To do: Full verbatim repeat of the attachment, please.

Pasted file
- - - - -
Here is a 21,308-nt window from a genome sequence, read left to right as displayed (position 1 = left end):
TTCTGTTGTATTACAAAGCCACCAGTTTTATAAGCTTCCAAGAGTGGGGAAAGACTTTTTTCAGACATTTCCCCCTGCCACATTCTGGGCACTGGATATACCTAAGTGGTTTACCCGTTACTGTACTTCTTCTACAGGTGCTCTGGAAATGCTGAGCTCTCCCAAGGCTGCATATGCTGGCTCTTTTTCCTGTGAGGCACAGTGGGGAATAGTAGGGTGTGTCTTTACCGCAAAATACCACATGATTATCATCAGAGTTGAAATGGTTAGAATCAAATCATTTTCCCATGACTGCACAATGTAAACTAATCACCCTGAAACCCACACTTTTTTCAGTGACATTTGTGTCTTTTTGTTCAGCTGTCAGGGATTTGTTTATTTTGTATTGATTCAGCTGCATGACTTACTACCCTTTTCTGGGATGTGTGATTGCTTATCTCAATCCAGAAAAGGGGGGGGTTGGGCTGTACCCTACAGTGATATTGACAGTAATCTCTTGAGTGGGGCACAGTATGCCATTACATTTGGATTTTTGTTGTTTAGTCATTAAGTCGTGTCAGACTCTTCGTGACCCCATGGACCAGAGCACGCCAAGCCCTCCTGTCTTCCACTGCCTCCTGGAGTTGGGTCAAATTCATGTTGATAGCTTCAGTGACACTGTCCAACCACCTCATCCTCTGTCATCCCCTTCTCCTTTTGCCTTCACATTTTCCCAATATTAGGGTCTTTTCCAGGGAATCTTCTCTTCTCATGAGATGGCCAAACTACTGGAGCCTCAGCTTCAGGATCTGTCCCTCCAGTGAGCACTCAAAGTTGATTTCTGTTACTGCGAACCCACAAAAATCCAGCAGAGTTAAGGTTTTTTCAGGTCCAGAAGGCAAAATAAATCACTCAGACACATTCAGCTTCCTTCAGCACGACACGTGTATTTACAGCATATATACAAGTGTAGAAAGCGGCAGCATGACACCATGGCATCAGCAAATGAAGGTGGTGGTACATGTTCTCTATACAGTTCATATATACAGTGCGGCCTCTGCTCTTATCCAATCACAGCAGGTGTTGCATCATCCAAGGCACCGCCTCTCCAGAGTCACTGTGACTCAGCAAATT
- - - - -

Here is a 21,308-nt window from a genome sequence, read left to right as displayed (position 1 = left end):
TTCTGTTGTATTACAAAGCCACCAGTTTTATAAGCTTCCAAGAGTGGGGAAAGACTTTTTTCAGACATTTCCCCCTGCCACATTCTGGGCACTGGATATACCTAAGTGGTTTACCCGTTACTGTACTTCTTCTACAGGTGCTCTGGAAATGCTGAGCTCTCCCAAGGCTGCATATGCTGGCTCTTTTTCCTGTGAGGCACAGTGGGGAATAGTAGGGTGTGTCTTTACCGCAAAATACCACATGATTATCATCAGAGTTGAAATGGTTAGAATCAAATCATTTTCCCATGACTGCACAATGTAAACTAATCACCCTGAAACCCACACTTTTTTCAGTGACATTTGTGTCTTTTTGTTCAGCTGTCAGGGATTTGTTTATTTTGTATTGATTCAGCTGCATGACTTACTACCCTTTTCTGGGATGTGTGATTGCTTATCTCAATCCAGAAAAGGGGGGGGTTGGGCTGTACCCTACAGTGATATTGACAGTAATCTCTTGAGTGGGGCACAGTATGCCATTACATTTGGATTTTTGTTGTTTAGTCATTAAGTCGTGTCAGACTCTTCGTGACCCCATGGACCAGAGCACGCCAAGCCCTCCTGTCTTCCACTGCCTCCTGGAGTTGGGTCAAATTCATGTTGATAGCTTCAGTGACACTGTCCAACCACCTCATCCTCTGTCATCCCCTTCTCCTTTTGCCTTCACATTTTCCCAATATTAGGGTCTTTTCCAGGGAATCTTCTCTTCTCATGAGATGGCCAAACTACTGGAGCCTCAGCTTCAGGATCTGTCCCTCCAGTGAGCACTCAAAGTTGATTTCTGTTACTGCGAACCCACAAAAATCCAGCAGAGTTAAGGTTTTTTCAGGTCCAGAAGGCAAAATAAATCACTCAGACACATTCAGCTTCCTTCAGCACGACACGTGTATTTACAGCATATATACAAGTGTAGAAAGCGGCAGCATGACACCATGGCATCAGCAAATGAAGGTGGTGGTACATGTTCTCTATACAGTTCATATATACAGTGCGGCCTCTGCTCTTATCCAATCACAGCAGGTGTTGCATCATCCAAGGCACCGCCTCTCCAGAGTCACTGTGACTCAGCAAATT